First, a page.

Any punter of the peloton serious about the power of the pedal has sacrificed personal glory and comfort for the greater good at some point in time. There are very few amongst true lovers of lycra who have not crunched the cranks for cancer research or sat down with the bunch to seriously consider riding mono-cycles across the Simpson Desert to raise money for some young tacker with Tourette’s from Tumbarumba who plays the harmonica and wants nothing more than to enter the ‘effing’ busker’s competition at the Tamworth Country Music Festival.
Clearly folks, the revolution will not be motorised. Cyclists have broken away in the mountaintop finish of general ‘do-gooding’ and social change. And it’s not just the punters. Examples of charitable and progressive behaviour amongst our elite carbon jockeys abound.
Exhibit A: Cadel Evans.
In addition to plugging the Amy Gillett Foundation, Cadel promotes Tibetan independence and gets behind the Foundation for Youth, which provides books and literacy programs for Aboriginal children in remote communities. And then there’s Mearesy. When she’s not tearing up the floorboards of an Olympic velodrome, our Anna is as an Ambassador for the National Breast Cancer Foundation and occasionally rides the River 2 Reef to raise money for local charities up north.
A bit further afield, track cycling champ Sarah Kent rode 1500 kilometres across Africa for World Bicycle Relief which provides bicicletas to folks who need transport to access education, health and employment opportunities. And just as it was over a hundred years ago when the mass production of bicycles began, social equality for women was the big winner. If you want to end world poverty, improve educational outcomes for women in developing countries. To improve educational outcomes, provide young girls with greater mobility and safer passage to school.
That’s right folks, give a girl a bike and you’ll reduce socioeconomic disadvantage on a global scale … at least until she turns pro, but that’s a fight for another day.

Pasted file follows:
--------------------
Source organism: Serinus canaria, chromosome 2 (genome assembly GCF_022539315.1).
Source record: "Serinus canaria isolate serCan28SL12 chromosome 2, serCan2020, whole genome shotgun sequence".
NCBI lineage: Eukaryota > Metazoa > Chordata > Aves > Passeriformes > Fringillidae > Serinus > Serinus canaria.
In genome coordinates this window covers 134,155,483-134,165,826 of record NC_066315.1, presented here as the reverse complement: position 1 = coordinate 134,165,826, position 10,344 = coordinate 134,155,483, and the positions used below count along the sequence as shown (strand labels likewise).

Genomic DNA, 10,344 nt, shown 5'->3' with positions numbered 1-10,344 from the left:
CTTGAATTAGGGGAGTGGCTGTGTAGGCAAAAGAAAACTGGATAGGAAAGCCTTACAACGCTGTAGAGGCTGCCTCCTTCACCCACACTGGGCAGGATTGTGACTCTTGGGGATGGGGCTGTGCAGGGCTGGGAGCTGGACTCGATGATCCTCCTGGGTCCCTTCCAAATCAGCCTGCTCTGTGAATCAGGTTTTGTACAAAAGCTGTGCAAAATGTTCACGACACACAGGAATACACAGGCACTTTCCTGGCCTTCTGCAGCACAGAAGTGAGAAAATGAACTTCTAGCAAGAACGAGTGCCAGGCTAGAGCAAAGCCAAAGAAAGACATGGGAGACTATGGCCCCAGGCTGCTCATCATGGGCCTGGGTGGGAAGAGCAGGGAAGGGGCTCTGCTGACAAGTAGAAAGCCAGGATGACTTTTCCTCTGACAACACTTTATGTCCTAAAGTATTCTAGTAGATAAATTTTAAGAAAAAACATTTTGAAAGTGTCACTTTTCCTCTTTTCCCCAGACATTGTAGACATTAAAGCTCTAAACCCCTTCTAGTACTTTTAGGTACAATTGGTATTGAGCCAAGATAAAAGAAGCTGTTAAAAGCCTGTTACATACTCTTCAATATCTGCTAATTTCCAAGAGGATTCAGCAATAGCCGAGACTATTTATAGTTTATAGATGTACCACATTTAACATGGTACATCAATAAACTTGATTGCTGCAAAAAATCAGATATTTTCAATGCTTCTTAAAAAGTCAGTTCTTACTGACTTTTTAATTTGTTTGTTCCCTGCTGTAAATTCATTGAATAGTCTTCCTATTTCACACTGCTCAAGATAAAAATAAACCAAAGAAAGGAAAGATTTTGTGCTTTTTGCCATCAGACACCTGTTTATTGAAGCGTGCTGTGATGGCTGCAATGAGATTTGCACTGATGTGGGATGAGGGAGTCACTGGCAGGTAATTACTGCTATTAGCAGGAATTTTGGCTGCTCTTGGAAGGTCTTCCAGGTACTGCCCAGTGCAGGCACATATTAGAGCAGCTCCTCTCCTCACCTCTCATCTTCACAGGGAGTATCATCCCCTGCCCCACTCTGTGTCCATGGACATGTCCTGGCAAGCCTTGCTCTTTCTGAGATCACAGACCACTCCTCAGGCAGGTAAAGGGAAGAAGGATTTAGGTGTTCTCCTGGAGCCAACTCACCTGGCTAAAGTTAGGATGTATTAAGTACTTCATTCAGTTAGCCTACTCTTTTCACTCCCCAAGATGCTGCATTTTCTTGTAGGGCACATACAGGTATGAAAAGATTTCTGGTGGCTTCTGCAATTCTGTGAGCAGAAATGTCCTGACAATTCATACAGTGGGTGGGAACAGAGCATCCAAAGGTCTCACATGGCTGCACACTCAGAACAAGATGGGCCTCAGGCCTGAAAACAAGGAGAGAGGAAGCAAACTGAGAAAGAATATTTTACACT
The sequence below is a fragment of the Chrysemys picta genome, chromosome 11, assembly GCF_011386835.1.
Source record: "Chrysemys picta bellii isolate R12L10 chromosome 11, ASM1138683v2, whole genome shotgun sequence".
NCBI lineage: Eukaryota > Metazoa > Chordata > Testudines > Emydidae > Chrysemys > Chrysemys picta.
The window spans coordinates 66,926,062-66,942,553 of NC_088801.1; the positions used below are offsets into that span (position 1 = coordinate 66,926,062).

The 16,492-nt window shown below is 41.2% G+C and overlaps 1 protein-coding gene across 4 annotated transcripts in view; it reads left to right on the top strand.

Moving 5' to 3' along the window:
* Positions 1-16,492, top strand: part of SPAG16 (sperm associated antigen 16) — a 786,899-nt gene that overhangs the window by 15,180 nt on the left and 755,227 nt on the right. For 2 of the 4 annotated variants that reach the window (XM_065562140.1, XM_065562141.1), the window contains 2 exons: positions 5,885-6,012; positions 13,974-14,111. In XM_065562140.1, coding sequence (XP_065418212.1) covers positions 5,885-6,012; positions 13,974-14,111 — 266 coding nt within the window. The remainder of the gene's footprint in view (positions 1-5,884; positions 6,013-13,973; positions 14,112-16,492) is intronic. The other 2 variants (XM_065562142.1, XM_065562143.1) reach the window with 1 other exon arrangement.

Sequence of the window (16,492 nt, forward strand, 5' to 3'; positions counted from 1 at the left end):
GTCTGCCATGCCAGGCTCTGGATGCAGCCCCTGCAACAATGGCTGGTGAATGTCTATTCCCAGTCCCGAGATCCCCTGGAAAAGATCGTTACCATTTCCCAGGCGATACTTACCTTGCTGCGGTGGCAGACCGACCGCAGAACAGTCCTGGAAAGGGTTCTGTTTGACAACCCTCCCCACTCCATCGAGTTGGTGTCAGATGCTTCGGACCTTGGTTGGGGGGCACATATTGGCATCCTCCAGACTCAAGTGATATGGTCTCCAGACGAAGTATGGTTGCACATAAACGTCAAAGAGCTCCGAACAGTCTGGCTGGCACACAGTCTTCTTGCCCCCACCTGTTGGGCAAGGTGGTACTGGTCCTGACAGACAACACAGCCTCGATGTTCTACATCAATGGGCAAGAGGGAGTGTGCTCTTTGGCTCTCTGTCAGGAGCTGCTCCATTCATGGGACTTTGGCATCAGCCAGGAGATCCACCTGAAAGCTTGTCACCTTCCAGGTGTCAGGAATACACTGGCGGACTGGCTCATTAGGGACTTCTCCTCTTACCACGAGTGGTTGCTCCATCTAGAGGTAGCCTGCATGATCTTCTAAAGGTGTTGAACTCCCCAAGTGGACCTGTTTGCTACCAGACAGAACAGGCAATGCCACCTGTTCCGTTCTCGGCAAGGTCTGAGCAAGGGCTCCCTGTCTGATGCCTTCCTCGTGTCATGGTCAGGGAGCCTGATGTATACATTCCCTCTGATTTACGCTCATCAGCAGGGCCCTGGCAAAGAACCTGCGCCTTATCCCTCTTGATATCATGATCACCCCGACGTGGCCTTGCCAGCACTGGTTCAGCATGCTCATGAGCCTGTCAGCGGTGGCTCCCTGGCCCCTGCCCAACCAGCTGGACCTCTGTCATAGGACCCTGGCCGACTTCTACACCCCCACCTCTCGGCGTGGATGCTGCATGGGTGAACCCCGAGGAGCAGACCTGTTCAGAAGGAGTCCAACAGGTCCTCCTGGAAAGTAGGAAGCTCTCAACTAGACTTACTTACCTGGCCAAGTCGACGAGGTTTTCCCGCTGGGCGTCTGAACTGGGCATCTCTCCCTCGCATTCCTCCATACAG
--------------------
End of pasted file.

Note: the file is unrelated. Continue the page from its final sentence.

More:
Of course, it is well known in the people’s peloton that our most philanthropic pedal pusher is Richie Porte. Few in the professional ranks demonstrate his compassion and selflessness. Porte can often be found hand-feeding British cyclists who have drifted beyond the feed zone and, yellow in colour and too weak to carry a musette, are suffering from a severe depletion of glycogen stores in their liver and muscles.
He literally takes food out of his own pocket! What a lad. There’s nothing that young Richie wouldn’t do to help those poor sods.
At the other end of the spectrum, riding for a reason has become a bone of contention amongst my bunch; the Old Cranks. Some have a limited understanding of what it means to ride with greater purpose.
My recent effort to unleash pedal power was unsupported by the Old Cranks and nearly failed to raise a single cent for Stewart House on Sydney’s northern beaches. Each year, Stewart House provides short-term respite care, educational programs and health services to 1800 public school kiddies in need from across New South Wales and the Australian Capital Territory.
The challenge was initially uncomplicated: I would ride the 100 kilometres from the gravesite of Sir Henry Parkes in the Blue Mountains to the doorstep of Stewart House at Curl Curl. The distance was spot on. The symbolism moving. But the trouble began when I started looking for ways to attract more sponsorship and wider media attention.
Having been warned against nudity, I eventually found a giant blue dolphin suit that matched the Stewart House logo and, through a process of trial and error, managed to manipulate the dorsal fin and tail flukes to ensure a reasonably comfortable ride. That should have been enough, but I had one more trick tucked under my flipper.
Stored deep in my muscle memory was the adolescent experience of riding a BMX while seated back-to-front on the padded crossbar. In my enthusiasm to deliver more dinero to los niños, I ditched the Hillbrick Boneshaker for a rusty Redline that had been banished to the garden shed long ago.
Compare this commitment to the petty pedal power of my nemesis, Miguelito ‘El Dingo Loco’ de Pared, who started a petition to move the health food shop out of the main street. Currently, it is located next to the cake shop where the Old Cranks finish our Sunday bunch ride and enjoy cream buns and a ‘Springwood Bucket’ – a Mugaccino that, dollar per pint, is the best value coffee in Macquarie Road. In short, Miguelito finds it difficult to enjoy his brew and bun while there is an endless procession of assorted health nuts lugging barrels of vitamins, organic supplements and protein powders.
“It’s all me, me, me with these people,” he says.
The Stewart House venture started well but the task of regulating my speed with back-pedal brakes became more difficult when I reached Lapstone Hill at the edge of the mountains. The support vehicle reckons I peaked at 70 miles per hour on the steep descent before hitting a railing on the expressway bridge and hurtling into the middle of the Nepean River. The plastic tuff wheels splintered into lethal wedges and it was only the thickly padded dolphin suit that saved me from serious injury. All was not lost though. As it turns out, a giant dolphin in the Nepean River on a Saturday morning is enough to get the front page of the Penrith Press and I reached my fundraising target with ease.